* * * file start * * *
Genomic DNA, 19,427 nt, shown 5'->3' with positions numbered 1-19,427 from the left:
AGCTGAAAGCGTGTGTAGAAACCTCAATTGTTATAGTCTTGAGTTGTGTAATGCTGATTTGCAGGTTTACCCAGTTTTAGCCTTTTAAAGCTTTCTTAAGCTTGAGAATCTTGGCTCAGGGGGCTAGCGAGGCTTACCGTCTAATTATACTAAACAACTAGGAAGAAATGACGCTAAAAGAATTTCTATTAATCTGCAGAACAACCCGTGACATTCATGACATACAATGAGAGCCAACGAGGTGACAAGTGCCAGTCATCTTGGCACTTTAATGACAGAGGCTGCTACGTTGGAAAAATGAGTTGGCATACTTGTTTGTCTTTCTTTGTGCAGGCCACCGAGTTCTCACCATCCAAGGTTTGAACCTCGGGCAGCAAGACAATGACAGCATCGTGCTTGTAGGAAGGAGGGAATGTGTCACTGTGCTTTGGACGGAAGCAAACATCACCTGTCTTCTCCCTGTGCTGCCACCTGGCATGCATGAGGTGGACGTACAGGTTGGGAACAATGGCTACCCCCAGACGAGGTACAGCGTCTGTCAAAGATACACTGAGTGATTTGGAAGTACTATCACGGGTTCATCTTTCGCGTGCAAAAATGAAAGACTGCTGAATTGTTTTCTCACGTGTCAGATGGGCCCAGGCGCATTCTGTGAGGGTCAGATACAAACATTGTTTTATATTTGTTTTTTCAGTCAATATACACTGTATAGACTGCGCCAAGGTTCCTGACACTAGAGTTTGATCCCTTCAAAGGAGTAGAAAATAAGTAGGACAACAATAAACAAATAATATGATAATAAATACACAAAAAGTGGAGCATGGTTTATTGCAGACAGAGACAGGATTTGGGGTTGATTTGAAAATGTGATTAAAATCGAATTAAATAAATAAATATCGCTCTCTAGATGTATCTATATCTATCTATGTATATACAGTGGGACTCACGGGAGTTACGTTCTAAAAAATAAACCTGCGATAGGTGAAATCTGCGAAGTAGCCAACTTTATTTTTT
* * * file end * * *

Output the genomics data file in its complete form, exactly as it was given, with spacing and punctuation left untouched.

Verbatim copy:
Genomic DNA, 19,427 nt, shown 5'->3' with positions numbered 1-19,427 from the left:
AGCTGAAAGCGTGTGTAGAAACCTCAATTGTTATAGTCTTGAGTTGTGTAATGCTGATTTGCAGGTTTACCCAGTTTTAGCCTTTTAAAGCTTTCTTAAGCTTGAGAATCTTGGCTCAGGGGGCTAGCGAGGCTTACCGTCTAATTATACTAAACAACTAGGAAGAAATGACGCTAAAAGAATTTCTATTAATCTGCAGAACAACCCGTGACATTCATGACATACAATGAGAGCCAACGAGGTGACAAGTGCCAGTCATCTTGGCACTTTAATGACAGAGGCTGCTACGTTGGAAAAATGAGTTGGCATACTTGTTTGTCTTTCTTTGTGCAGGCCACCGAGTTCTCACCATCCAAGGTTTGAACCTCGGGCAGCAAGACAATGACAGCATCGTGCTTGTAGGAAGGAGGGAATGTGTCACTGTGCTTTGGACGGAAGCAAACATCACCTGTCTTCTCCCTGTGCTGCCACCTGGCATGCATGAGGTGGACGTACAGGTTGGGAACAATGGCTACCCCCAGACGAGGTACAGCGTCTGTCAAAGATACACTGAGTGATTTGGAAGTACTATCACGGGTTCATCTTTCGCGTGCAAAAATGAAAGACTGCTGAATTGTTTTCTCACGTGTCAGATGGGCCCAGGCGCATTCTGTGAGGGTCAGATACAAACATTGTTTTATATTTGTTTTTTCAGTCAATATACACTGTATAGACTGCGCCAAGGTTCCTGACACTAGAGTTTGATCCCTTCAAAGGAGTAGAAAATAAGTAGGACAACAATAAACAAATAATATGATAATAAATACACAAAAAGTGGAGCATGGTTTATTGCAGACAGAGACAGGATTTGGGGTTGATTTGAAAATGTGATTAAAATCGAATTAAATAAATAAATATCGCTCTCTAGATGTATCTATATCTATCTATGTATATACAGTGGGACTCACGGGAGTTACGTTCTAAAAAATAAACCTGCGATAGGTGAAATCTGCGAAGTAGCCAACTTTATTTTTT